Friday, October 12, 2007

Sensors and Star Trek Online +

After the massive infodump that was my Sensors and Star Trek Online essay, some interesting comments, questions and suggestions came up:

Originally Posted by Kinneas:
What do you feel are the very basic and absolutely essential sensors a ship needs to get out of space dock?
If we're talking sensors as specific devices, I'd guess probably several visual sensors plus an array of futuristic proximity sensors or LIDAR emitter/detectors. Basically you just need to know the positions and velocities of all parts of your ship relative to all parts of the thing you're docking/undocking with.

Realistically that could call for a bunch of sensors. (Actually, for a really big and expensive futuristic starship, I doubt there's any way you'd let a human do such maneuvering at all. But turning over helm control to the computer is apparently still frowned on even in the late 24th century, so no point in going there. Bad M5 unit -- bad!)

In terms of how docking/undocking might work as gameplay, honestly, I don't know that you'd need/want the full-up sensors for this kind of thing at all. My guess is that there'd be a specialized system (with display) for that sort of thing, much like the way the Space Shuttle docks with the International Space Station. You'd use the ship's thrusters to adjust your position, velocity, and orientation with respect to whatever you're trying to dock/undock with. In theory, the sensor system would feed the necessary data into the docking/undocking system, but that's it. The pilot would have a display showing a schematic of all pertinent objects, along with useful numeric readouts, and would make the proper adjustments based on this information.

Doesn't sound terribly exciting, does it? Darn simulationists! :)

Originally Posted by Kinneas:
As people advance they could start getting access to other sensor packages for their sensor platform.
I like the notion of exposing more of the features of sensor operation as a player gets more experienced... or should that be, as the character gets more experienced?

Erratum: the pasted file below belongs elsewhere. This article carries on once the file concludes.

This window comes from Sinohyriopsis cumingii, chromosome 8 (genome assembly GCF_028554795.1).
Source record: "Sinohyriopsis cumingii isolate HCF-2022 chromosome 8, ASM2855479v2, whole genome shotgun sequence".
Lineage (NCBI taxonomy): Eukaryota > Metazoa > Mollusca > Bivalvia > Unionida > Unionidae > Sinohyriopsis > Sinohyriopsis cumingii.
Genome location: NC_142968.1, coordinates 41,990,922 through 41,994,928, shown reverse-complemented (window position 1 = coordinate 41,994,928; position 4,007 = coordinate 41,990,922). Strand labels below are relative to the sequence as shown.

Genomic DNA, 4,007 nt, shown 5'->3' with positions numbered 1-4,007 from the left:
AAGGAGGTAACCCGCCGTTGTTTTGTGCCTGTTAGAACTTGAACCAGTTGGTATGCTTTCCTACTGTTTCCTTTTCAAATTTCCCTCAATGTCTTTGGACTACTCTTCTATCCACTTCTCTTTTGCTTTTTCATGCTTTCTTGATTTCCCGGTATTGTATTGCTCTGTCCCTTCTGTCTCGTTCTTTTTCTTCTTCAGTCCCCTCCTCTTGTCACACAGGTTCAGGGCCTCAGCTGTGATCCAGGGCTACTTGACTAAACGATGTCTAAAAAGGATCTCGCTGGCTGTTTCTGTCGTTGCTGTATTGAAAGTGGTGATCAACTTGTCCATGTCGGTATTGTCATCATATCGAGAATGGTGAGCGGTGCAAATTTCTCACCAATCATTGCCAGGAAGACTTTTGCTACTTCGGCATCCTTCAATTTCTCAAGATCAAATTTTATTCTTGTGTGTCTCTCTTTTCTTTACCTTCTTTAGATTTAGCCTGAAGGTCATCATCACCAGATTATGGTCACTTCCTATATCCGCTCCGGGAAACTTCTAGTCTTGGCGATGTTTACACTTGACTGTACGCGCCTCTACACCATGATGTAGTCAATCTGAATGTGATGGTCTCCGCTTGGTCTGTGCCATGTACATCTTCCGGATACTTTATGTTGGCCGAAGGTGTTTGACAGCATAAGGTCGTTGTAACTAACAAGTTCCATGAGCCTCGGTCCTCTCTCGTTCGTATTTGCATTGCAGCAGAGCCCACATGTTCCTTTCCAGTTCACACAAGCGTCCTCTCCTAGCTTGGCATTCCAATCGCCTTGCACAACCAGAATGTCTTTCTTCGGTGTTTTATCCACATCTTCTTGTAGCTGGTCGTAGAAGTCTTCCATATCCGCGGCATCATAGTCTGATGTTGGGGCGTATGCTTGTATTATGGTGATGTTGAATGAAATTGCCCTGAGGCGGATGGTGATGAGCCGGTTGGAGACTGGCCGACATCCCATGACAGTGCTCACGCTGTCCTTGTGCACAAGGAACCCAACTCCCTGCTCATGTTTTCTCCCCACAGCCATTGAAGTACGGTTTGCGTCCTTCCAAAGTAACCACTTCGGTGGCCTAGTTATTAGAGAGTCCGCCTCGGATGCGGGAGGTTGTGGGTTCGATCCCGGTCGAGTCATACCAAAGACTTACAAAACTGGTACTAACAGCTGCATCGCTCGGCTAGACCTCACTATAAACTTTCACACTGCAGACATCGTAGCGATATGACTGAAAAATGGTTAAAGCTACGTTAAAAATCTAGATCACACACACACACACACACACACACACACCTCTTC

Originally Posted by Kinneas:
Thumbs up on anything to do with 'Electronic Warfare'
That's actually an area I didn't get into with this that I might have.

It's got the potential to support ECM/ECCM fights (if we add devices that can jam various frequencies or emit disruptive particles). But it's possible that a significant number of players might find this kind of thing boring, or even an unwelcome distraction from exciting phasers vs. shields gameplay.

So I'm curious to hear what you and others think about this. Is there any way this model of energies/particles/sensors could be used to implement an ECM/ECCM feature that would be fun for most of ST:O's likely subscribers?


It occurs to me that I should mention something important here: I'm pretty confident that the people who would play a Star Trek game in order to play with sensors will not be the same people who are interested in firing phasers as rapidly and as often as possible.

It seems very likely to me that the gamers who come to Star Trek Online because they're eager to explore the galaxy -- in other words, those who create Science characters and to a slightly lesser degree Engineering characters -- aren't the kind of gamers who'll be satisfied with a simple, shallow, hot-keyable system. They are IMO much more likely to be gamers who enjoy immersing themselves in a gameworld that's rich with content and ways to interact with that content... and that's even more likely to be true for an important sub-branch of Star Trek fan.

So while I agree immediately that a complex sensor system wouldn't be everyone's cup of tea, I'm equally confident that there'll be players who would be very disappointed by a sensor system that doesn't let them detect and categorize the huge number of wild-sounding particles and energies found throughout the world of Star Trek. In fact, I'm betting that a lot more of the latter kind of player will gravitate toward the departments and specializations that allow them to play with sensors. For these gamers, a deep sensor system is exactly what they want.

This essay was written with these players in mind.

You know who you are.